One of my favorite movies of 2011 was a dramedy about a young man dealing with cancer called 50/50. It was directed by Jonathan Levine, starred Joseph Gordon-Levitt, Seth Rogen, and Anna Kendrick, and was an absolute gem. Since that movie came out, I’ve been waiting to see if that team would reassemble and, if they did, what that follow-up project would look like.
I wait no more.
Levine, Rogen, and Gordon-Levitt has returned to bring us this year’s Christmas themed comedy, THE NIGHT BEFORE. Rogen and Gordon-Levitt are joined by Anthony Mackie as three childhood best friends who have a yearly tradition of partying together on Christmas Eve. This has been a tradition because Gordon-Levitt’s Ethan lost his parents around that time. This year, however, Mackie’s Chris has become a famous football star and Rogen’s Isaac is a father-to-be, so they have to put an end to their Christmas bro-fest.
While very funny, 50/50 is more of a dramedy about facing cancer as a young man. THE NIGHT BEFORE, however, has only one goal: To make you laugh. And in that regard it is a rousing success. These laughs are due to the great cast that they have built. Not only are Rogen, Mackie, and Gordon-Levitt funny, they are also wonderful actors who make you care about what happens to them as individuals and as a group of friends. There are also some great supporting turns by Jillian Bell, Ilana Glazer, and Nathan Fielder. The MVP of the movie is definitely Michael Shannon, whose role in the movie I dare not spoiler for you.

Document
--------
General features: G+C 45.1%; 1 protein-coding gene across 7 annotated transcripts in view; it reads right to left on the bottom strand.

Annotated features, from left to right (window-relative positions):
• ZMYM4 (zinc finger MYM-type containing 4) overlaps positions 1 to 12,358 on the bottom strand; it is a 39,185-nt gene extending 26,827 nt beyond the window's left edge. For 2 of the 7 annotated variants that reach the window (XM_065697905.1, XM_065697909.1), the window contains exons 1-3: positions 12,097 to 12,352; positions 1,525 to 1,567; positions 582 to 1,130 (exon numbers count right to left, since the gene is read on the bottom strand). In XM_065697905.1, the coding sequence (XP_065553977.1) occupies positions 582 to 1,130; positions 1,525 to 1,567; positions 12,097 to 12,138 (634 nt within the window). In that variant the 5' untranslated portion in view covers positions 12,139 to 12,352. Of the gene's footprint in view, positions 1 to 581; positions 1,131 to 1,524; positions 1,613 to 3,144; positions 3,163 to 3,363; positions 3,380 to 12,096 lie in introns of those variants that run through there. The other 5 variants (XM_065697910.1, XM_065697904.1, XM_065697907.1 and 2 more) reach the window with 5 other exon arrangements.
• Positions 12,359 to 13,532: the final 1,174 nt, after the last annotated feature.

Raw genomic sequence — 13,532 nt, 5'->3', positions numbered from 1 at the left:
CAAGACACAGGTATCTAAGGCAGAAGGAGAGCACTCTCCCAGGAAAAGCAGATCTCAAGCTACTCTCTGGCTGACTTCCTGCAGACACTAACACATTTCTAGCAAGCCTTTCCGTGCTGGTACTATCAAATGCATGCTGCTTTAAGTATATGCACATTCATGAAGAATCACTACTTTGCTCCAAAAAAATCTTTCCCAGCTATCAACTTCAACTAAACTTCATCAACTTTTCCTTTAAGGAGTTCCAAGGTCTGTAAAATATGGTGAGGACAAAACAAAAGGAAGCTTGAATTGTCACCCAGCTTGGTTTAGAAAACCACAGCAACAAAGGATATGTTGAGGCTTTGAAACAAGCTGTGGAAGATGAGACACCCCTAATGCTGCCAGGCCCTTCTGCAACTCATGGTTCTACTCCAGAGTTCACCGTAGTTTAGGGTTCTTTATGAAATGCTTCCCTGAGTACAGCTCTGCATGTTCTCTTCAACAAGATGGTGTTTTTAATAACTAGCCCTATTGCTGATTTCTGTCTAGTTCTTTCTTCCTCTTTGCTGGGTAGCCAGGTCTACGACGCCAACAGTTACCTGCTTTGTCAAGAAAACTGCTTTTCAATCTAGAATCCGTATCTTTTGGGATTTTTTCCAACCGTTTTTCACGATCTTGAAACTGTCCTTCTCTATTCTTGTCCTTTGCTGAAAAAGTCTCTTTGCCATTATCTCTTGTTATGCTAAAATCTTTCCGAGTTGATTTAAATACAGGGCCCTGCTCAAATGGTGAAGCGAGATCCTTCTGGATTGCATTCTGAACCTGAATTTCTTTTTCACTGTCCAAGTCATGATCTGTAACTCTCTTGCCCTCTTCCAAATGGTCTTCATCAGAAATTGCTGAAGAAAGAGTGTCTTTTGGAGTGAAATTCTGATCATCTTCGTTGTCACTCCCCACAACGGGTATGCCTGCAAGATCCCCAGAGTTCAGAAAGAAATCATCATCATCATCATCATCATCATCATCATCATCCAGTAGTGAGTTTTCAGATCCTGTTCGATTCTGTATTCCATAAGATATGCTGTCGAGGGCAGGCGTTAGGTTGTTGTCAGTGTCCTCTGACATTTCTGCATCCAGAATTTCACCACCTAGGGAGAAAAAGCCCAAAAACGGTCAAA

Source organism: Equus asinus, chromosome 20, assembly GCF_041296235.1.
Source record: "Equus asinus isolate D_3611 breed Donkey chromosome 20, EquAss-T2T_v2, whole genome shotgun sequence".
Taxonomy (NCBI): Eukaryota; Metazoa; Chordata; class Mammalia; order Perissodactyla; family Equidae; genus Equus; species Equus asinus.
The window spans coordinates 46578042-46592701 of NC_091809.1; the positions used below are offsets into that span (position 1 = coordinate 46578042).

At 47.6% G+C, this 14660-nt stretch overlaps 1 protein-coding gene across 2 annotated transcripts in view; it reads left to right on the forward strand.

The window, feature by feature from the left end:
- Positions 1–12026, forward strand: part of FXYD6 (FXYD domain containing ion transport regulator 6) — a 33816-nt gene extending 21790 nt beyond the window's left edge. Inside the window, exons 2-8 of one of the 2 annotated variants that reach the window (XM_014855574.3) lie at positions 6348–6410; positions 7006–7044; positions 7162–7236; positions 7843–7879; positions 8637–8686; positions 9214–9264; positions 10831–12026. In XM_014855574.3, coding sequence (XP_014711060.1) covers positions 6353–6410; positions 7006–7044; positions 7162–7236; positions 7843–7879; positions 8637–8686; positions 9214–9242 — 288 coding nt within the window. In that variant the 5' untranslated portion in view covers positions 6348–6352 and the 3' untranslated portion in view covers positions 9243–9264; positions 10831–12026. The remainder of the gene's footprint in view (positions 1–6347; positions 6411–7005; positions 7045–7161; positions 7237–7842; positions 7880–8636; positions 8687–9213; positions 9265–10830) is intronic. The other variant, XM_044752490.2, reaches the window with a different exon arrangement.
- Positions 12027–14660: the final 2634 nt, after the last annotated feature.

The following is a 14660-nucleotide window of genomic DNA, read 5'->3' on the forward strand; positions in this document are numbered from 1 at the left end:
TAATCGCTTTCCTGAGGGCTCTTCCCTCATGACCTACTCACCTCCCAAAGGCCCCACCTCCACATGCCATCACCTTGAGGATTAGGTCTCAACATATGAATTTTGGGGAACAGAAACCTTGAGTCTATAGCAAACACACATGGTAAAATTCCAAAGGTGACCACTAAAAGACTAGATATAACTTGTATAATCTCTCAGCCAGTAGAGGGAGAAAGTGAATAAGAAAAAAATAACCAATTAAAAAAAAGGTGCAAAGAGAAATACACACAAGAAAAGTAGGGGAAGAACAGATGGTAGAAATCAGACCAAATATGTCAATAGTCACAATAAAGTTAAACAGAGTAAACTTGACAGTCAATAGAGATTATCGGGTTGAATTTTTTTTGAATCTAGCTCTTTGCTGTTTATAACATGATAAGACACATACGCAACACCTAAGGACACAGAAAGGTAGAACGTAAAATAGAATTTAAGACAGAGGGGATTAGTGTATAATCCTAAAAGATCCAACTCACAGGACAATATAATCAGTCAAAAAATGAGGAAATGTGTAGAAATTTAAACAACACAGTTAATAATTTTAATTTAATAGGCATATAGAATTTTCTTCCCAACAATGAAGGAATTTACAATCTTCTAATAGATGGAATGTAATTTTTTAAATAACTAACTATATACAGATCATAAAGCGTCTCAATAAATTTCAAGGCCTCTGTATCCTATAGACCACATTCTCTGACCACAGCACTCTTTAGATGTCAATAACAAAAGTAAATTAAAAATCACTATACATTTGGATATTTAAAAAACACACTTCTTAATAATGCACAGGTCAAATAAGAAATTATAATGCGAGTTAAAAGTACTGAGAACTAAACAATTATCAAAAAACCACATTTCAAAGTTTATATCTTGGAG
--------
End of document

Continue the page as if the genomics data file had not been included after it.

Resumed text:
The movie isn’t for everyone. The humor is extremely vulgar with its best jokes being about the crucifixion of Christ, erroneous dick-pic text messages, and heavy drug use. If this kind of humor is up your alley, you will adore this movie. There were several moments where I had tears streaming down my face and I was out-of-breath due to laughing so hard.
Even though it is a gross-out comedy, the movie still has a very tender beating heart. I found myself relating to and sympathizing with Ethan while respecting Chris and Isaac’s decision to push for this to be their ‘end of an era’ celebration. There is magic in this movie. Not just in terms of the use of actual magic (which there is), but also in the way that holidays are for forgiveness, healing, and most of all… Love. There is magic in all of these things and the movie is very much interested in the way the holidays are steeped in that power. The movie tells us that friendship is family and there is nothing more important than family. Loss permeates the movie and it really struck a chord with me that you need to really invest yourself emotionally in your family and the holidays because you honestly don’t know how much time left with them you have.
I don’t know that I will be watching THE NIGHT BEFORE as a Christmas tradition, but I do know that I will be watching it again very soon.